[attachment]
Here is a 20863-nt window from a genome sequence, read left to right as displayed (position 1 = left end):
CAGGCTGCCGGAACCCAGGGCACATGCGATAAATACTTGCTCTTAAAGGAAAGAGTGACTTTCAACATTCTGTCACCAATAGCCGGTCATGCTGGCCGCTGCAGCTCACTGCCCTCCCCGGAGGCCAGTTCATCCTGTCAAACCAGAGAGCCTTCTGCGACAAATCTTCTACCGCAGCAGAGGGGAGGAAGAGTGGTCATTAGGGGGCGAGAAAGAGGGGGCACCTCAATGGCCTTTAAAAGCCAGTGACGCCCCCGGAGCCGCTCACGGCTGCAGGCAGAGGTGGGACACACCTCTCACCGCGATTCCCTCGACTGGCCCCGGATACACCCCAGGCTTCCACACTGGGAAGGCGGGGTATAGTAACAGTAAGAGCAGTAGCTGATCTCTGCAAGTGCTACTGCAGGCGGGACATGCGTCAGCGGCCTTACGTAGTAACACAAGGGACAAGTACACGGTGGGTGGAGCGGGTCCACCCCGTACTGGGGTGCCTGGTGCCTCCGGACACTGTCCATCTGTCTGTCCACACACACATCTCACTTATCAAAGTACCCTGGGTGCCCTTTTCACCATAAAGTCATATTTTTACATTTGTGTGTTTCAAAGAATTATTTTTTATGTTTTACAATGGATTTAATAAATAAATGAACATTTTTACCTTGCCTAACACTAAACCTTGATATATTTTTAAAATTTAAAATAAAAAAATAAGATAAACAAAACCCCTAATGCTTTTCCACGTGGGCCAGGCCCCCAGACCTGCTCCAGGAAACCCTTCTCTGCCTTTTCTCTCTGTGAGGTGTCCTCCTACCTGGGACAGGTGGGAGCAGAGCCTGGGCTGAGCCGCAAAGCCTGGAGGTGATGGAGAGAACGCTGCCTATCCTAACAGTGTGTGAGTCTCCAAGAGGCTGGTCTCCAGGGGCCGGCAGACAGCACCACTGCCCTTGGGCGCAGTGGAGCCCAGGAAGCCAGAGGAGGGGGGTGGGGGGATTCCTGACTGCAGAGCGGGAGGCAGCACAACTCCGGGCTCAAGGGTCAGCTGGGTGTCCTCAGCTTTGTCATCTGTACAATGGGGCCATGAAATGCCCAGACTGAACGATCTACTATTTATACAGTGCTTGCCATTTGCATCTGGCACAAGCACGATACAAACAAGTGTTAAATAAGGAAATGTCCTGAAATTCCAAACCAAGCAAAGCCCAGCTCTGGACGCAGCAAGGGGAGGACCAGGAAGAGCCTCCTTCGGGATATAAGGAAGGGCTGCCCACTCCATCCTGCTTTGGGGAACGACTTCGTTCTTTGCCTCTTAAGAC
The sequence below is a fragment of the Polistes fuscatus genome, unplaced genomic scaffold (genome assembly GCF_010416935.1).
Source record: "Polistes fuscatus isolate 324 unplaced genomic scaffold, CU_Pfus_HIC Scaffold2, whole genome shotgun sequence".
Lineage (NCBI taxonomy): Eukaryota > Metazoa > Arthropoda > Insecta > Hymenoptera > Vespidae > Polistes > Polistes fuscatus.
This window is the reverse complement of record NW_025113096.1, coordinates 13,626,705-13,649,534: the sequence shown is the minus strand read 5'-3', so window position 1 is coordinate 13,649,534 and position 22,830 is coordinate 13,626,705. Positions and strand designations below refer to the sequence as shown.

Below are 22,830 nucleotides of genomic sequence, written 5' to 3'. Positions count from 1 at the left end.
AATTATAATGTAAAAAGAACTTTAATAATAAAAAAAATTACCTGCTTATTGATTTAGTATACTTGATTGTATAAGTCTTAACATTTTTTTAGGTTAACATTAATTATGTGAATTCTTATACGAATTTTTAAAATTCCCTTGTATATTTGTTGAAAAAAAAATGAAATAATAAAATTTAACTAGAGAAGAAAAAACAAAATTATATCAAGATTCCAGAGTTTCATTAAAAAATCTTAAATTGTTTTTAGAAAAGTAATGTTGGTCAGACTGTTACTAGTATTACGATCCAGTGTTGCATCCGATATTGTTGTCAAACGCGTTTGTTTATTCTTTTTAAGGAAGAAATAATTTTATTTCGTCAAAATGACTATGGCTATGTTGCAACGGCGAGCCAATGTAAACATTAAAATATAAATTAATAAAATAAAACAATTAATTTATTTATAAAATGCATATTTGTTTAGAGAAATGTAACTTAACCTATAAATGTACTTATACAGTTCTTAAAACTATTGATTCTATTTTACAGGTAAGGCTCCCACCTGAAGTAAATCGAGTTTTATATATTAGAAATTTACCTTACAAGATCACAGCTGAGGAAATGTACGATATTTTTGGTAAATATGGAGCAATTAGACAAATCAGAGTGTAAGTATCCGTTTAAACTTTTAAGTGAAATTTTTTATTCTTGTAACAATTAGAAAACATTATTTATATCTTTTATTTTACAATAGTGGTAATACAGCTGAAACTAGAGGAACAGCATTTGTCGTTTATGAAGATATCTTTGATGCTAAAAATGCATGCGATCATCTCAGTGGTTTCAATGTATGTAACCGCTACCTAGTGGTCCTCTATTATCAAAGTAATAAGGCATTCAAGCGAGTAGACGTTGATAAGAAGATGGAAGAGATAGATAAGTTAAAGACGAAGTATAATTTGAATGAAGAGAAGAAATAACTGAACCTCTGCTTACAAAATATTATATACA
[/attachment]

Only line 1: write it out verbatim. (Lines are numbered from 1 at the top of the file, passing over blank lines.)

Here is a 20863-nt window from a genome sequence, read left to right as displayed (position 1 = left end):